On March 29, Chapman University Dale E. Fowler School of Law welcomed Lonnie T. Brown, Jr., A. Gus Cleveland Distinguished Chair of Legal Ethics and Professionalism at the University of Georgia School of Law, as a guest speaker for the 2016 Chapman Dialogue Lecture Series. His presentation, “From Watts to Ferguson: The Prophetic Wisdom of Ramsey Clark,” was followed by a discussion with Fowler School of Law Interim Dean Scott Howe, and a lively question and answer session with student and faculty guests.

Ramsey Clark in front of Law School step and repeat Professor Brown’s presentation was based on part of his larger book project on Ramsey Clark, a notable American lawyer who served many roles across the years including as Attorney General of the United States between 1967 and 1969. In his Dialogue presentation, Brown highlighted the period of time when Clark served as chair of a task force to study the appropriate federal government response to the Watts riots that occurred in Los Angeles in 1965.

Professor Brown provided a detailed description of the events leading to the Watts riots and the devastation that resulted from those events, providing context by describing other riots that had preceded them and the growing racial tensions that were percolating throughout the country. President Lyndon Johnson created a small task force led by Clark to consider the causes of the Watts riots and to identify policies that might be implemented in response. Professor Brown explained the open-minded, sincere and empathetic approach taken by Clark in carrying out the work of the task force, designed to give voice to the affected community. Professor Brown explained the findings in the report, including the calls for a massive effort for providing greater employment opportunity, for opening doors to education and providing an equalization of educational opportunity and quality, to instilling a greater culture of community policing to help overcome distrust and fear among racial minorities, and to fostering greater communication between blacks and whites in the communities. Despite being submitted to him, President Johnson never publicly released the Clark task force report.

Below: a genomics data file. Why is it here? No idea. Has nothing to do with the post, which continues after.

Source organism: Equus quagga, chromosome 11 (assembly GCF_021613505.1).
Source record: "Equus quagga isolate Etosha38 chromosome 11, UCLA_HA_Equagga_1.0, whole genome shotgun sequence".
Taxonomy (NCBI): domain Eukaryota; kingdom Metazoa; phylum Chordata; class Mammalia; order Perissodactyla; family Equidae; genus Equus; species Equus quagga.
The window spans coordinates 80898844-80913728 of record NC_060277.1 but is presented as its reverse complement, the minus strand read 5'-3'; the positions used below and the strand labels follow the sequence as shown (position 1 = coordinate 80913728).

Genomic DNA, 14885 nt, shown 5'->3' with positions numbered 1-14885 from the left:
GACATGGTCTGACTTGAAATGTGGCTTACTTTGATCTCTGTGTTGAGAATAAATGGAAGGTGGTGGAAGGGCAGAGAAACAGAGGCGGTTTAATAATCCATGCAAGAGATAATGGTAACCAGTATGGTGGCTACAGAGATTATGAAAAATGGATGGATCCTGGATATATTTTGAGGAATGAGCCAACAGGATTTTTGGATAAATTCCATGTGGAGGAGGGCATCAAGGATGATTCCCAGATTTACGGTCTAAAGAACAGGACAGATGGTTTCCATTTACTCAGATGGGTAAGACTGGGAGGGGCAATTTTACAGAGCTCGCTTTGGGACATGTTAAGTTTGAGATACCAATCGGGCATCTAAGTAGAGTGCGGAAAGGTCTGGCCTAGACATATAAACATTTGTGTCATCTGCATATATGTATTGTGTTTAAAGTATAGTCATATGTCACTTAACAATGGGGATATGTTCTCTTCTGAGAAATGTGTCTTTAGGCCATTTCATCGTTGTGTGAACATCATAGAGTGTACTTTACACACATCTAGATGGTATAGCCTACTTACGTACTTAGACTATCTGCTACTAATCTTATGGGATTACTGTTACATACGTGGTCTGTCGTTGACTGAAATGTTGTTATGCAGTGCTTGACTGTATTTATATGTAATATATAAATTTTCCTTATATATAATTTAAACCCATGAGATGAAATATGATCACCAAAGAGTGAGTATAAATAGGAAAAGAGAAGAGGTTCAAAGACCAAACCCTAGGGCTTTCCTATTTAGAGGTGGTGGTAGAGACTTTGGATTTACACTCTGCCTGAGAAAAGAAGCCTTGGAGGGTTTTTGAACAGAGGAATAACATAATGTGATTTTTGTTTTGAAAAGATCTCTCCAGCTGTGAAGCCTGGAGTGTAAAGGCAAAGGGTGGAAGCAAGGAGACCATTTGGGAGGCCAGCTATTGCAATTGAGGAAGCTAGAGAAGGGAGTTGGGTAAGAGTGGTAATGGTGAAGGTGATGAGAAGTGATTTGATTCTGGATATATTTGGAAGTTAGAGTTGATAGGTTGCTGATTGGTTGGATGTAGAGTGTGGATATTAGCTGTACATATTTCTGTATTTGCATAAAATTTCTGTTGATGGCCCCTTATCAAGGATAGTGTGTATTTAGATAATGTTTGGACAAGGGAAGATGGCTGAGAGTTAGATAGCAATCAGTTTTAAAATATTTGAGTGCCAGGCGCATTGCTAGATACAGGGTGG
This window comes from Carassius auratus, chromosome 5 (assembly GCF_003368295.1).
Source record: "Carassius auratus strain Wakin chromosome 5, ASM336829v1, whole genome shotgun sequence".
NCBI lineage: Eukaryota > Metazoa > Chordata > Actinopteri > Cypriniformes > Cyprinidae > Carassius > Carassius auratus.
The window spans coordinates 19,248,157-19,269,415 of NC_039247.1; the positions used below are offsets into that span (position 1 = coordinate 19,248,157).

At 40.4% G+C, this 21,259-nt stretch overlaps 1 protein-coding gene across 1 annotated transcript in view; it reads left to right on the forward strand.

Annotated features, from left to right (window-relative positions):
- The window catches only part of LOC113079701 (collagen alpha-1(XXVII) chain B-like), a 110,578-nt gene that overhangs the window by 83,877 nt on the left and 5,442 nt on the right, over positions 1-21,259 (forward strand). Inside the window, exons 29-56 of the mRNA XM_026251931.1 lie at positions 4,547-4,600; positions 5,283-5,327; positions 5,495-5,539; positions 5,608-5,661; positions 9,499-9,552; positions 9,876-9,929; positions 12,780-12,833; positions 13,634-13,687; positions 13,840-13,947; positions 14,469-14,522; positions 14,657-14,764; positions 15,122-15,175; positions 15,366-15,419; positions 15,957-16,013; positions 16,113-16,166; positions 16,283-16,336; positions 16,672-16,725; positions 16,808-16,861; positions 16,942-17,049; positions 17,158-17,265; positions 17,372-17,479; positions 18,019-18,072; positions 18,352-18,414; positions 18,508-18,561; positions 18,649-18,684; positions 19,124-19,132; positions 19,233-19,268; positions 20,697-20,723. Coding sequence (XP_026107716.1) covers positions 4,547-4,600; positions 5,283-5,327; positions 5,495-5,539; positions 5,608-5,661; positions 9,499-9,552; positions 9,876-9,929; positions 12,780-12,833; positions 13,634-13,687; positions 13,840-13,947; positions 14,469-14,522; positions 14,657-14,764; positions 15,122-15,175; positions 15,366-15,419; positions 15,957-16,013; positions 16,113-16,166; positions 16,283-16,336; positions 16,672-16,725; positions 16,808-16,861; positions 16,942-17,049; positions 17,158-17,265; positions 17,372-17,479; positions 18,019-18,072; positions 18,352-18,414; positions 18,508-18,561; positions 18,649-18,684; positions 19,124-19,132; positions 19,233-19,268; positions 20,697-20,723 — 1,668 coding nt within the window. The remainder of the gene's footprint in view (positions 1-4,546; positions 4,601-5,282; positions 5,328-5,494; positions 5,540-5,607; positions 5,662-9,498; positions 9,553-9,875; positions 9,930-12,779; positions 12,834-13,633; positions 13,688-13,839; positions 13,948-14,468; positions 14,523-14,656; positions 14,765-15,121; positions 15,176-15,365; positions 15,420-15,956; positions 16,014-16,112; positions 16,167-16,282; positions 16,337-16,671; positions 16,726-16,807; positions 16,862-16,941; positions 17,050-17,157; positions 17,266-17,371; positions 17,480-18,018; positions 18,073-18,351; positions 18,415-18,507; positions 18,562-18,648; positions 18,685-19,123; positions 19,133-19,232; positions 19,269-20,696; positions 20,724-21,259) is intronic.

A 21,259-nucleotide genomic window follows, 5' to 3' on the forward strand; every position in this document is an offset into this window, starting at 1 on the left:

Ramsey Clark being interviewed
Professor Brown explained messages such as those offered by the task force were not well-received by many who saw the riots as unjustified and spurred by illegitimate grievances and the fault of activists, agitators and professional minority leaders exploiting the problems of their own communities. Some came to the defense of the police against what they saw as illegitimate criticism. Others replied to these claims, explaining that the riots were a reminder of deep-seated problems that must be understood and addressed at their roots.

Professor Brown continued by discussing further riots and other tumultuous developments in race relations that occurred post-Watts. He explained Ramsey Clark’s rejection of the law and order mentality to controlling civil unrest and Clark’s favor of more compassionate and understanding approaches instead. Clark eventually left the Department of Justice, but in 1970 published his bestselling book Crime in America, largely echoing and expanding on the sentiments and recommendations provided in his task force report. Professor Brown contended that Clark’s analysis and observations in that book are still relevant today and that we have been reminded of Clark’s concerns periodically across the ensuing 47 years, including most recently with the events in Ferguson, Missouri.